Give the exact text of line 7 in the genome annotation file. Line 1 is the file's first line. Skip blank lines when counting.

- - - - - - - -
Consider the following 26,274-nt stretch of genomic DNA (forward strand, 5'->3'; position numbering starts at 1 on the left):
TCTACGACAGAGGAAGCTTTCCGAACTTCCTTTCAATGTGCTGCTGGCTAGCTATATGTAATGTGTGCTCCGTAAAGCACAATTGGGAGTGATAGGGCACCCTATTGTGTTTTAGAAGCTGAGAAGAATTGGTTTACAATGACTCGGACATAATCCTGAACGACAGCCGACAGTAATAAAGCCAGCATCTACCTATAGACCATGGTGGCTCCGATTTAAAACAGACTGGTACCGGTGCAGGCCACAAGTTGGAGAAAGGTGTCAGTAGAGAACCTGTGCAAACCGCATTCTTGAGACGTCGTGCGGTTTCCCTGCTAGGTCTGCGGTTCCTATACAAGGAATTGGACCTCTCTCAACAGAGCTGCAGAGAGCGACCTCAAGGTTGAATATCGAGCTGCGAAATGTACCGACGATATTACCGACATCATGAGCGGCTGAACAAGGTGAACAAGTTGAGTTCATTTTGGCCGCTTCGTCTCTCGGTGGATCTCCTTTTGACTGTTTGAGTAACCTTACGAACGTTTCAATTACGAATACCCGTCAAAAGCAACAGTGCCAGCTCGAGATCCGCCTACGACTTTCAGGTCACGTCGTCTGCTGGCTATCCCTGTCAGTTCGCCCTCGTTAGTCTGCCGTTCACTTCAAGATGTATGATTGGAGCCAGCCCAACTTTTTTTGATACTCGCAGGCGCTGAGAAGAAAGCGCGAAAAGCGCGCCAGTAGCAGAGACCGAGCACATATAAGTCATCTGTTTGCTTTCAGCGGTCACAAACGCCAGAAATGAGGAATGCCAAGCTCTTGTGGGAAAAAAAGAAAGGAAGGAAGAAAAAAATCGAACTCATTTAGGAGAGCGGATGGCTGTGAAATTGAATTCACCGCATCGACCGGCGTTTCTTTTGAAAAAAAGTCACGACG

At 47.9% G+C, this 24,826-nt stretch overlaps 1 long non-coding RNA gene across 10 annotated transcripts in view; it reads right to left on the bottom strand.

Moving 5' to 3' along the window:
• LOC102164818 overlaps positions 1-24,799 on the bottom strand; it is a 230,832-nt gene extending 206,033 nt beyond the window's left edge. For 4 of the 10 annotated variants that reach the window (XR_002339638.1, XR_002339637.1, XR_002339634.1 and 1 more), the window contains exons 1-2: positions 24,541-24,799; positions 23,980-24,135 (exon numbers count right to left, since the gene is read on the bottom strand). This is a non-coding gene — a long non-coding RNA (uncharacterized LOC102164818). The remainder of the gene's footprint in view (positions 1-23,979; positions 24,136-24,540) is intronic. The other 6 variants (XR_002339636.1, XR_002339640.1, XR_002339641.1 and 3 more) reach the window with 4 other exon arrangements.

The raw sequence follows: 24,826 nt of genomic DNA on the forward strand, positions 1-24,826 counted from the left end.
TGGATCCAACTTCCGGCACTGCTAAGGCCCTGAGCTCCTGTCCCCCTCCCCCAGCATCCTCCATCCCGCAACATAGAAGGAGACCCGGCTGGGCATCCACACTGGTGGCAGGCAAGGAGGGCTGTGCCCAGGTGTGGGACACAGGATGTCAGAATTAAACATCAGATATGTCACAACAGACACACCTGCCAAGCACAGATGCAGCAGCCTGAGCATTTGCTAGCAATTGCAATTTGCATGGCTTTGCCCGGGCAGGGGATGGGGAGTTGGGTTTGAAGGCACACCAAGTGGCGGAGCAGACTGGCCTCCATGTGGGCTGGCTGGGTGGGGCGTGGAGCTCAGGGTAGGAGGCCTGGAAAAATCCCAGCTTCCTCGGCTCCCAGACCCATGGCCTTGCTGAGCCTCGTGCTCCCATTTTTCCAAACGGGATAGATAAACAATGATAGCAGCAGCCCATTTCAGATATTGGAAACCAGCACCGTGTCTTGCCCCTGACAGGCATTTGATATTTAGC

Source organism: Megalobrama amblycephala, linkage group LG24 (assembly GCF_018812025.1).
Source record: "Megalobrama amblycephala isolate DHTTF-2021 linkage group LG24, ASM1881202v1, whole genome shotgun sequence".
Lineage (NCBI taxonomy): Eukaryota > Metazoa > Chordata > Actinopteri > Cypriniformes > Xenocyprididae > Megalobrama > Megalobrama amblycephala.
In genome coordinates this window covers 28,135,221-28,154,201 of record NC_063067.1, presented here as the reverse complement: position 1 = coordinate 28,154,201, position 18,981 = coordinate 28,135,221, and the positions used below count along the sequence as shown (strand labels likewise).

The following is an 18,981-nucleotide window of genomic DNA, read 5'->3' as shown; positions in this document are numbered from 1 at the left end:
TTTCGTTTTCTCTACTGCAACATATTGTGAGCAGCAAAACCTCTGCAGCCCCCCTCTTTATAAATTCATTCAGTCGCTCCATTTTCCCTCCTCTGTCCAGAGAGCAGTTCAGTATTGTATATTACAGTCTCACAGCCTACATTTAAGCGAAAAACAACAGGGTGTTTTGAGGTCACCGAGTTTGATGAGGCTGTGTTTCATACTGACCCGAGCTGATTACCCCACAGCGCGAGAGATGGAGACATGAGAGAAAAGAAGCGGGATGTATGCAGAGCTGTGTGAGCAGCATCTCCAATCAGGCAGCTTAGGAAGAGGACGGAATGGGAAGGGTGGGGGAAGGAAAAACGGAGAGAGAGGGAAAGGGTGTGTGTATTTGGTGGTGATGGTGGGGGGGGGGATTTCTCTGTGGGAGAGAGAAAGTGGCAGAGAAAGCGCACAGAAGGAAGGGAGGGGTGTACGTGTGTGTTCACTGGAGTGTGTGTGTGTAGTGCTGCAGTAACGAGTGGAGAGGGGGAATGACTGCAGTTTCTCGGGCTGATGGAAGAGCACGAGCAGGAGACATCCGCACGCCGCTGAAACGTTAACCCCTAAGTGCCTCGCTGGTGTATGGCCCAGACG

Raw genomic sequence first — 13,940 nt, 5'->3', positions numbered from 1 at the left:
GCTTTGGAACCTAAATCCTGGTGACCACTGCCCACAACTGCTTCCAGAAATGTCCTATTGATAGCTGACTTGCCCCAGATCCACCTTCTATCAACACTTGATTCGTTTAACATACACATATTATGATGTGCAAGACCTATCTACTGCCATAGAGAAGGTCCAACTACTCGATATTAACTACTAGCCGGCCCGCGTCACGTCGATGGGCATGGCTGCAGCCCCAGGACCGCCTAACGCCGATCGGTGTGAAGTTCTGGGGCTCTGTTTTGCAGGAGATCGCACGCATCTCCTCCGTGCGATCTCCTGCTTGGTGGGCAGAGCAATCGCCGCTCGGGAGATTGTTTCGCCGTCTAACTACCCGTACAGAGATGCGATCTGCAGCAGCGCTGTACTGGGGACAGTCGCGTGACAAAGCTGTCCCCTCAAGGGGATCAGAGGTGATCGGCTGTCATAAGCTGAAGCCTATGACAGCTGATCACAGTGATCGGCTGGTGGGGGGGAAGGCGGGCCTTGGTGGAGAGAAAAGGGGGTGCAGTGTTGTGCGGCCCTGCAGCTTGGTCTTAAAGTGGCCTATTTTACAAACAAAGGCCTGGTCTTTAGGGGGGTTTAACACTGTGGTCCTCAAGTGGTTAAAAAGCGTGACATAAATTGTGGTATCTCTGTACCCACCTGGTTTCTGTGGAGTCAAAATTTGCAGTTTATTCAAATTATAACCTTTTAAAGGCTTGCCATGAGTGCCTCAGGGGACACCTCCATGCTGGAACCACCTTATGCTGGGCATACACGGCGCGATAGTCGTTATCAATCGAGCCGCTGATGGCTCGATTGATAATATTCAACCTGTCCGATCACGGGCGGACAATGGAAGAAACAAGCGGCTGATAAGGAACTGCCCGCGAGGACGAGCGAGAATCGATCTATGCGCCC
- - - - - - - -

TGGATCCAACTTCCGGCACTGCTAAGGCCCTGAGCTCCTGTCCCCCTCCCCCAGCATCCTCCATCCCGCAACATAGAAGGAGACCCGGCTGGGCATCCACACTGGTGGCAGGCAAGGAGGGCTGTGCCCAGGTGTGGGACACAGGATGTCAGAATTAAACATCAGATATGTCACAACAGACACACCTGCCAAGCACAGATGCAGCAGCCTGAGCATTTGCTAGCAATTGCAATTTGCATGGCTTTGCCCGGGCAGGGGATGGGGAGTTGGGTTTGAAGGCACACCAAGTGGCGGAGCAGACTGGCCTCCATGTGGGCTGGCTGGGTGGGGCGTGGAGCTCAGGGTAGGAGGCCTGGAAAAATCCCAGCTTCCTCGGCTCCCAGACCCATGGCCTTGCTGAGCCTCGTGCTCCCATTTTTCCAAACGGGATAGATAAACAATGATAGCAGCAGCCCATTTCAGATATTGGAAACCAGCACCGTGTCTTGCCCCTGACAGGCATTTGATATTTAGC